U.S. Wins Olympic Skiing Halfpipe as Dutch Speedskaters DominateChristopher Elser and Erik Matuszewski
David Wise won the inaugural Olympic gold medal in freestyle skiing’s men’s halfpipe, pulling the U.S. even atop the medal standings with the Netherlands, which recorded its fourth speedskating sweep of the Sochi Winter Games in the men’s 10000-meter event.
Wise, the reigning world champion and three-time X Games winner in the freestyle skiing halfpipe, scored a competition-best 92 points on the first of his two runs in yesterday’s 12-man final after adjusting to a heavy snowfall at Rosa Khutor Extreme Park in Russia.
“I had all these crazy, amazing runs that I wanted to do here, but if you can’t get the speed you can’t do the tricks,” said Wise, 23. “Unfortunately, I had to change my run. The run I competed was like plan C, or D even, but that’s just the way it goes, you’ve got to adjust and do the best you can.”
It was the first time the halfpipe has been a medal event in the Olympic freestyle skiing program. Wise’s win helped the U.S. match the Netherlands with 20 medals, one better than host Russia and two ahead of Norway, which claimed two golds and a silver yesterday. Norway’s seven gold medals are one behind leader Germany and one ahead of the Americans and Dutch.
Among the eight medal events scheduled for today is the men’s Alpine skiing giant slalom, where world champion Ted Ligety of the U.S. is among the contenders after missing out on medals in the super combined and super-G. Medals will also be awarded today in biathlon, women’s bobsled, men’s and women’s team cross country skiing, men’s and women’s snowboard parallel giant slalom and women’s 5000m speedskating.
The Dutch continued their speedskating dominance yesterday as Jorrit Bergsma set an Olympic record in leading a medals sweep in the men’s 10000-meter event.
Bergsma finished in 12 minutes, 44.45 seconds, with teammate and world record holder Sven Kramer 4.57 seconds back. Both broke the mark of 12:58.55 set in Vancouver in 2010 by Korea’s Seung Hoon Lee. Bob de Jong was third, with Lee fourth.
“It is a fantastic feeling,” Bergsma said. “I knew with my current shape I could do it, but these are the Olympic Games, you have to cope with the pressure and control your nerves.”
Bergsma also was part of the Dutch sweep of the 5000 meters, which was won by Kramer as Jan Blokhuijsen took silver. The nation also took all three medals in the men’s 500 meters and the women’s 1500 meters, and has now almost doubled its previous best of 11 medals at the 1998 Nagano Games.
Norway pushed up the standings by taking the first two spots in men’s Nordic combined as Joergen Graabak edged Magnus Hovdal Moan for the gold by six-tenths of a second in the men’s combined, which pairs ski jumping and cross-country skiing.
“It’s a bit surreal,” Graabak said after finishing in 23 minutes, 27.5 seconds. “I will need time to enjoy the moment.”
Norway also got gold when Emil Hegle Svendsen took the men’s 15-kilometer mass start biathlon in a photo finish, holding off France’s Martin Fourcade after both were timed in 42 minutes, 29.1 seconds. The event was held yesterday after four postponements.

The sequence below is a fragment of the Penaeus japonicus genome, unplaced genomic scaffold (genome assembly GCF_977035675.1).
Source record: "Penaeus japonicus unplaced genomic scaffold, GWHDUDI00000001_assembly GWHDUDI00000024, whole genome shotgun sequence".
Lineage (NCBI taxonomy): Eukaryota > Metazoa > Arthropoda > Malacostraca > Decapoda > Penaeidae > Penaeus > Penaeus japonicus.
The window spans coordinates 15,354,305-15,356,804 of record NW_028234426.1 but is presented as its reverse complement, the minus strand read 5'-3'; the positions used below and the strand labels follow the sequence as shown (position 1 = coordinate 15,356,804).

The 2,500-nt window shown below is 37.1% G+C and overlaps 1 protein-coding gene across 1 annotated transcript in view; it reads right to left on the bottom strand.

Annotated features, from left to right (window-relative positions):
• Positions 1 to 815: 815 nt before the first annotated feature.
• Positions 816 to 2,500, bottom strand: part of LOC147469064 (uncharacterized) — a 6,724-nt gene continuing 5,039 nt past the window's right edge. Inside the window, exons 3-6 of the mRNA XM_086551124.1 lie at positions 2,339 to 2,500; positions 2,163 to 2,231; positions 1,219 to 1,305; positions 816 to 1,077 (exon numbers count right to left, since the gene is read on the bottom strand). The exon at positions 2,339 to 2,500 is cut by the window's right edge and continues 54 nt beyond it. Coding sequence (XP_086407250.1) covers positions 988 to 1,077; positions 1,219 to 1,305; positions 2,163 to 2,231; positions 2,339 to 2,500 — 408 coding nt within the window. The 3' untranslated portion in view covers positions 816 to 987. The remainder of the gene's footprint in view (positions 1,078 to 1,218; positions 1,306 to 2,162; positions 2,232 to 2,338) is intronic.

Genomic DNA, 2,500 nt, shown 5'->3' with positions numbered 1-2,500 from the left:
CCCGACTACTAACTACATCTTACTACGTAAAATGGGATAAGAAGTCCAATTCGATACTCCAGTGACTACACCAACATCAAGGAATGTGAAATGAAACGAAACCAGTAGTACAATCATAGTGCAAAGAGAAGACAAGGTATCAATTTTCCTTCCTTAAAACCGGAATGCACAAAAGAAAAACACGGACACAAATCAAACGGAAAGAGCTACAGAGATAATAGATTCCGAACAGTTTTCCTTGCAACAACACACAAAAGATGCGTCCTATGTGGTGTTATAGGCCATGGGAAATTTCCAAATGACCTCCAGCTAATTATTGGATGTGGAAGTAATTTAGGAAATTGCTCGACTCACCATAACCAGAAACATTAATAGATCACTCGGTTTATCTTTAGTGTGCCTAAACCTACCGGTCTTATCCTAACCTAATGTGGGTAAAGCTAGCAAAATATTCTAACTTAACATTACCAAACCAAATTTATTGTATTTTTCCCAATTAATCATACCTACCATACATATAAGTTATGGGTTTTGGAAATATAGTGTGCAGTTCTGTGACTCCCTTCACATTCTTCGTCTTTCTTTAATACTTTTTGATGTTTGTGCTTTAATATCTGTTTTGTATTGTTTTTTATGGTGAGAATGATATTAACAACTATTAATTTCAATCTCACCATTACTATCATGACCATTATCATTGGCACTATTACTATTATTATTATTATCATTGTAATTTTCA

Weather affected several events yesterday in Sochi, with rain eventually turning to heavy snow at the extreme park.
A mix of rain and snow also caused delays at the women’s giant slalom, where Slovenia’s Tina Maze won her second Alpine gold medal. Maze, 30, who tied for first in the downhill, finished her two runs in 2 minutes, 36.87 seconds, 0.07 seconds faster than Austrian Anna Fenninger. Germany’s Viktoria Rebensburg won the bronze, with American Mikaela Shiffrin fifth, 0.5 seconds back, in her Olympic debut.
“The weather is playing games with us, but I love it when it works out fine,” Maze said. “I don’t care if it’s rainy or sunny as long as it’s possible to ski well.”
In the extreme park, France’s Pierre Vaultier won the men’s snowboard cross in a rainy final delayed from two days ago, giving his nation its first non-biathlon gold. Russia’s Nikolay Olyunin was second in the snowboard event, with American Alex Deibold taking the bronze. The event had been postponed two days ago because of heavy fog on the mountain, and several of the favorites crashed out before the final.
Wise won the final medal of the day at the park’s halfpipe as a heavy snow fell, with Mike Riddle of Canada taking the silver medal and Kevin Rolland of France earning the bronze. Wise fell on his second run and clinched gold when top-ranked Justin Dorey of Canada, the final competitor, crashed while trying to land a trick on his last run.
“That was really nerve racking,” Wise said. “Just watching him skiff out, all this relief flooded over me.”
Korea won the women’s 3000-meter short-track speedskating relay after passing China in the final turn. The Chinese team was disqualified for impeding competitors on the final lap, allowing Canada to take the silver and Italy the bronze even after a fall that placed the squad in last place.
In men’s ice hockey, Russia avoided elimination and reached the quarterfinals with a 4-0 preliminary-round win over Norway and will play Finland in the final eight.
The Czech Republic held off Slovakia 5-3 to earn a spot against the U.S. in the quarterfinals, while Slovenia and Latvia also won yesterday to advance. Slovenia topped Austria 4-0 and will next face Sweden for a spot in the semifinals, while Latvia meets Canada after a 3-1 win over Switzerland.
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